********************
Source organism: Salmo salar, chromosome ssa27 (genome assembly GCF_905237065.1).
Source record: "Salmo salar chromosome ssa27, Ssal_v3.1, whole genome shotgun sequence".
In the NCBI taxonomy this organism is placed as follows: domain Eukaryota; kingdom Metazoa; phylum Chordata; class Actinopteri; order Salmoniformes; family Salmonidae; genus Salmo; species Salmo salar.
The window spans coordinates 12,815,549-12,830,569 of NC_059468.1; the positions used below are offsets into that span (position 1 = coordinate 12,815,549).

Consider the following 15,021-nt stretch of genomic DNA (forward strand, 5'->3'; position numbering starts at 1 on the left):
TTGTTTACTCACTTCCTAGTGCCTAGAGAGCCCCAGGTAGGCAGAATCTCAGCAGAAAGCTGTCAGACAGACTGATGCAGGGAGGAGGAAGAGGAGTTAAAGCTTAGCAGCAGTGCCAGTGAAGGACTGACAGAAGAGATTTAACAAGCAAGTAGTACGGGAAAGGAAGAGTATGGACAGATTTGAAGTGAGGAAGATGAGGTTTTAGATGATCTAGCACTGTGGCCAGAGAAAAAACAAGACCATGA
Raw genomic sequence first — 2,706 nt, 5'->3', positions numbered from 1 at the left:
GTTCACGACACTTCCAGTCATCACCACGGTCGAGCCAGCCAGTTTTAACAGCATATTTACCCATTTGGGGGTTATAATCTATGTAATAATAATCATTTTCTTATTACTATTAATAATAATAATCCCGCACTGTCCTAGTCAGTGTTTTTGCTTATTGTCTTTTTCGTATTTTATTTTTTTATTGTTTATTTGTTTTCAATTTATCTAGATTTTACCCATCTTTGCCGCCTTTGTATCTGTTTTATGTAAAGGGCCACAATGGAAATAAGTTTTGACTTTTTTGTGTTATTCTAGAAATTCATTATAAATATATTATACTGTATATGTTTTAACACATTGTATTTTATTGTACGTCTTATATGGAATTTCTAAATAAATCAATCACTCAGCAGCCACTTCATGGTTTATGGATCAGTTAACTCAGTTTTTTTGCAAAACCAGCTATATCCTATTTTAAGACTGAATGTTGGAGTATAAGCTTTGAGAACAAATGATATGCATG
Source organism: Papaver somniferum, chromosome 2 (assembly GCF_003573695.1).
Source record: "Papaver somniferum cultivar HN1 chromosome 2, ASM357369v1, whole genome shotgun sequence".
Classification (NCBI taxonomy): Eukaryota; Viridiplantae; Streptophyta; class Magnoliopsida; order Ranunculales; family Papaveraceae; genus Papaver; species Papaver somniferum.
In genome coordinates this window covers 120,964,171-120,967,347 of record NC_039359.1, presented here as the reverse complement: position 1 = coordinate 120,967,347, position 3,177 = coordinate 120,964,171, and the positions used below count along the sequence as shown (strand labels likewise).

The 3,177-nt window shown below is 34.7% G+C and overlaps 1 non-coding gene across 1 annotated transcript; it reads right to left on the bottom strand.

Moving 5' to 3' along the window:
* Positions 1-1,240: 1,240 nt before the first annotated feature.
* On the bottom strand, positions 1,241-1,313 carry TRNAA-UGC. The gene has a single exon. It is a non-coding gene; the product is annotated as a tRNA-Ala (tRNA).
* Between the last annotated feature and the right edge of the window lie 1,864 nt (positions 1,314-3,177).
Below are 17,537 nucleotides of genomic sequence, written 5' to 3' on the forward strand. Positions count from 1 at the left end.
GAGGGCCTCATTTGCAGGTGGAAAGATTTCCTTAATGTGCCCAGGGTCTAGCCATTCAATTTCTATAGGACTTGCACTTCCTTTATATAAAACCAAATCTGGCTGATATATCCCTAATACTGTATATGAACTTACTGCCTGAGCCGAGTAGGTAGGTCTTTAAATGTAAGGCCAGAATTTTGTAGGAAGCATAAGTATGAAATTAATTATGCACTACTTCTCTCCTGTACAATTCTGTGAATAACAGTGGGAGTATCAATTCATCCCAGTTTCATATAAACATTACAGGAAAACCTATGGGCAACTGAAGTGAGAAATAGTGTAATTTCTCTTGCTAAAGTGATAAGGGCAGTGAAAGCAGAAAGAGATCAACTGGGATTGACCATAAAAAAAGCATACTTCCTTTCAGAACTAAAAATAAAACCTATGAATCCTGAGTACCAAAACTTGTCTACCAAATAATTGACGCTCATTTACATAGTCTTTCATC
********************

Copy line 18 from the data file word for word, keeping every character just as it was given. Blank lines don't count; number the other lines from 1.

Below are 17,537 nucleotides of genomic sequence, written 5' to 3' on the forward strand. Positions count from 1 at the left end.